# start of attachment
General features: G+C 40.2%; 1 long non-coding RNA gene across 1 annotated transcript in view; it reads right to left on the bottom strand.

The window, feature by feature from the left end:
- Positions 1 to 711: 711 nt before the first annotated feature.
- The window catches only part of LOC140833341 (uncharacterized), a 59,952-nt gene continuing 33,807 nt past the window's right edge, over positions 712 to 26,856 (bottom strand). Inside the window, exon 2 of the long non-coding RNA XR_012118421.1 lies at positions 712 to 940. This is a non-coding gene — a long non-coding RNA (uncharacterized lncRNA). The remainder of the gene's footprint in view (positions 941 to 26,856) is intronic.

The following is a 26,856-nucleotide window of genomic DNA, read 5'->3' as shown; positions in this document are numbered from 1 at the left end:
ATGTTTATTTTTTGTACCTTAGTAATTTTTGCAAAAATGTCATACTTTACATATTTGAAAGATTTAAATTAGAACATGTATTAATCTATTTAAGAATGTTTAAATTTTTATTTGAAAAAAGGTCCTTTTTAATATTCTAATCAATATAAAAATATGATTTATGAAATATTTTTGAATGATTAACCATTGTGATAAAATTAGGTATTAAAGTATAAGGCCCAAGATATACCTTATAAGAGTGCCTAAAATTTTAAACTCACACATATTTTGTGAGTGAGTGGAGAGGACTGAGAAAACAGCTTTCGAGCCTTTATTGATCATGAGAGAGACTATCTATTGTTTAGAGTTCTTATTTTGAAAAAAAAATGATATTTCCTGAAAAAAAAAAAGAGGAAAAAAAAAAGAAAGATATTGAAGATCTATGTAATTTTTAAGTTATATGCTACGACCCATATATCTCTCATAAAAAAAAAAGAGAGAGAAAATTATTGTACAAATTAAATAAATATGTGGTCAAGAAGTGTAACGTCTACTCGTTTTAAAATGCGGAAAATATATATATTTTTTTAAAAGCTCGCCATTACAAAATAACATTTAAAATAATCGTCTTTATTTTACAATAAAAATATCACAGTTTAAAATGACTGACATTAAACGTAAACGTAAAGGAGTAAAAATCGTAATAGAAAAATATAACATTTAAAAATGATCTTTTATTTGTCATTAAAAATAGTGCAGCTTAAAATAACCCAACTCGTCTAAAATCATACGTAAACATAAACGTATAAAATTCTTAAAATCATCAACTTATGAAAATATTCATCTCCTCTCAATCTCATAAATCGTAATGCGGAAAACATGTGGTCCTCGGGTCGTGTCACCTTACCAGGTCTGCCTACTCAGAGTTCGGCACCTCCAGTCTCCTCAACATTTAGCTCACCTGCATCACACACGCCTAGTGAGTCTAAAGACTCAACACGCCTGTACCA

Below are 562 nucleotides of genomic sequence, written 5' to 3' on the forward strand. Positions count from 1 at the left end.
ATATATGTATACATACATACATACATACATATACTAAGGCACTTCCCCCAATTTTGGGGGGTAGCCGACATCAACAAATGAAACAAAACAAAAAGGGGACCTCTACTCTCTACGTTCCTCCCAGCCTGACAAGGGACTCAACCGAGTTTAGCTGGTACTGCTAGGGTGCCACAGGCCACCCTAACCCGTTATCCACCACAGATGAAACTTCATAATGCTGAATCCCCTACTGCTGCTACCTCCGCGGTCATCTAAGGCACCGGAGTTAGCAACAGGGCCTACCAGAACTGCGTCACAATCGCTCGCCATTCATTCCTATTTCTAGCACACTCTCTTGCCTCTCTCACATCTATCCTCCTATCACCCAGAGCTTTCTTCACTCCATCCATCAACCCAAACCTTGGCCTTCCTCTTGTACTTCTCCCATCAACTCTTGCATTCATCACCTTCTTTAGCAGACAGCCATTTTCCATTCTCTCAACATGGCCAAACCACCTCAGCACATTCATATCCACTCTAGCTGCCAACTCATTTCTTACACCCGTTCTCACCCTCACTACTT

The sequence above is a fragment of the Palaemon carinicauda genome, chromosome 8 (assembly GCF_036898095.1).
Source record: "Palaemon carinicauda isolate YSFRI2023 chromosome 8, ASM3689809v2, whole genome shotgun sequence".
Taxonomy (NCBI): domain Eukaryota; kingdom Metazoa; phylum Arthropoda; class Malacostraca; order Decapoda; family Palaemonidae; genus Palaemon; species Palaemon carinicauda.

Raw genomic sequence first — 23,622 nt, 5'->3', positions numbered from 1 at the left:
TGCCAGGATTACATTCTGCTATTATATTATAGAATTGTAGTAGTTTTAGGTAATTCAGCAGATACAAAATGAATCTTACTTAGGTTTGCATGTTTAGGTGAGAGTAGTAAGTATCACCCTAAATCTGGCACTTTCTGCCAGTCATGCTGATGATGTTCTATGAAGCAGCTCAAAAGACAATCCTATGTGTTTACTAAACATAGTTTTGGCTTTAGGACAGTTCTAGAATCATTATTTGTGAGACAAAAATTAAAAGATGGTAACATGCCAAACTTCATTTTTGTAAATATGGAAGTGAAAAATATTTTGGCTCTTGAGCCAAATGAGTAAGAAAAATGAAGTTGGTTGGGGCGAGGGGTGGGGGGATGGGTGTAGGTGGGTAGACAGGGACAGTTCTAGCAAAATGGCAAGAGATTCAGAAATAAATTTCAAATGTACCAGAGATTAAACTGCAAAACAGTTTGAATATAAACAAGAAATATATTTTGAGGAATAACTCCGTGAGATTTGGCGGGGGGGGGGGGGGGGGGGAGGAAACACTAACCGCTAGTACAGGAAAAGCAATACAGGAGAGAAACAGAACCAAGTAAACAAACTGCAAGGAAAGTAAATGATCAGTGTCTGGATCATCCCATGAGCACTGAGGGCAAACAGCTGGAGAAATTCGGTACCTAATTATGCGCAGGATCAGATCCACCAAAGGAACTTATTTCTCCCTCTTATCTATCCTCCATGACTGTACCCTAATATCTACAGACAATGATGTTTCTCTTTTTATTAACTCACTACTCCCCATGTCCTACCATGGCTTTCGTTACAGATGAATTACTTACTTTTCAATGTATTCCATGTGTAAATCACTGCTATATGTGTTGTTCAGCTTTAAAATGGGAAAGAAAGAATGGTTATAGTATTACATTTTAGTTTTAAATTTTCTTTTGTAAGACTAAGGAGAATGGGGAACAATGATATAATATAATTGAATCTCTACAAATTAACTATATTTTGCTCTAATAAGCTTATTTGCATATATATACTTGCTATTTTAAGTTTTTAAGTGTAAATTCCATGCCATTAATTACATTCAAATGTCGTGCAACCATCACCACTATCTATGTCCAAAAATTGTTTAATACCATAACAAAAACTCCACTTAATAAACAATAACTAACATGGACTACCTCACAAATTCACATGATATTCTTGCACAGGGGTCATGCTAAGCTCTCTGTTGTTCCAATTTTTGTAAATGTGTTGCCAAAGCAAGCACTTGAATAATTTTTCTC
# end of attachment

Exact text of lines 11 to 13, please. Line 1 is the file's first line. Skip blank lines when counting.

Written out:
Taxonomy (NCBI): domain Eukaryota; kingdom Metazoa; phylum Arthropoda; class Malacostraca; order Decapoda; family Palaemonidae; genus Palaemon; species Palaemon carinicauda.

Raw genomic sequence first — 23,622 nt, 5'->3', positions numbered from 1 at the left:
TGCCAGGATTACATTCTGCTATTATATTATAGAATTGTAGTAGTTTTAGGTAATTCAGCAGATACAAAATGAATCTTACTTAGGTTTGCATGTTTAGGTGAGAGTAGTAAGTATCACCCTAAATCTGGCACTTTCTGCCAGTCATGCTGATGATGTTCTATGAAGCAGCTCAAAAGACAATCCTATGTGTTTACTAAACATAGTTTTGGCTTTAGGACAGTTCTAGAATCATTATTTGTGAGACAAAAATTAAAAGATGGTAACATGCCAAACTTCATTTTTGTAAATATGGAAGTGAAAAATATTTTGGCTCTTGAGCCAAATGAGTAAGAAAAATGAAGTTGGTTGGGGCGAGGGGTGGGGGGATGGGTGTAGGTGGGTAGACAGGGACAGTTCTAGCAAAATGGCAAGAGATTCAGAAATAAATTTCAAATGTACCAGAGATTAAACTGCAAAACAGTTTGAATATAAACAAGAAATATATTTTGAGGAATAACTCCGTGAGATTTGGCGGGGGGGGGGGGGGGGGGGAGGAAACACTAACCGCTAGTACAGGAAAAGCAATACAGGAGAGAAACAGAACCAAGTAAACAAACTGCAAGGAAAGTAAATGATCAGTGTCTGGATCATCCCATGAGCACTGAGGGCAAACAGCTGGAGAAATTCGGTACCTAATTATGCGCAGGATCAGATCCACCAAAGGAACTTATTTCTCCCTCTTATCTATCCTCCATGACTGTACCCTAATATCTACAGACAATGATGTTTCTCTTTTTATTAACTCACTACTCCCCATGTCCTACCATGGCTTTCGTTACAGATGAATTACTTACTTTTCAATGTATTCCATGTGTAAATCACTGCTATATGTGTTGTTCAGCTTTAAAATGGGAAAGAAAGAATGGTTATAGTATTACATTTTAGTTTTAAATTTTCTTTTGTAAGACTAAGGAGAATGGGGAACAATGATATAATATAATTGAATCTCTACAAATTAACTATATTTTGCTCTAATAAGCTTATTTGCATATATATACTTGCTATTTTAAGTTTTTAAGTGTAAATTCCATGCCATTAATTACATTCAAATGTCGTGCAACCATCACCACTATCTATGTCCAAAAATTGTTTAATACCATAACAAAAACTCCACTTAATAAACAATAACTAACATGGACTACCTCACAAATTCACATGATATTCTTGCACAGGGGTCATGCTAAGCTCTCTGTTGTTCCAATTTTTGTAAATGTGTTGCCAAAGCAAGCACTTGAATAATTTTTCTC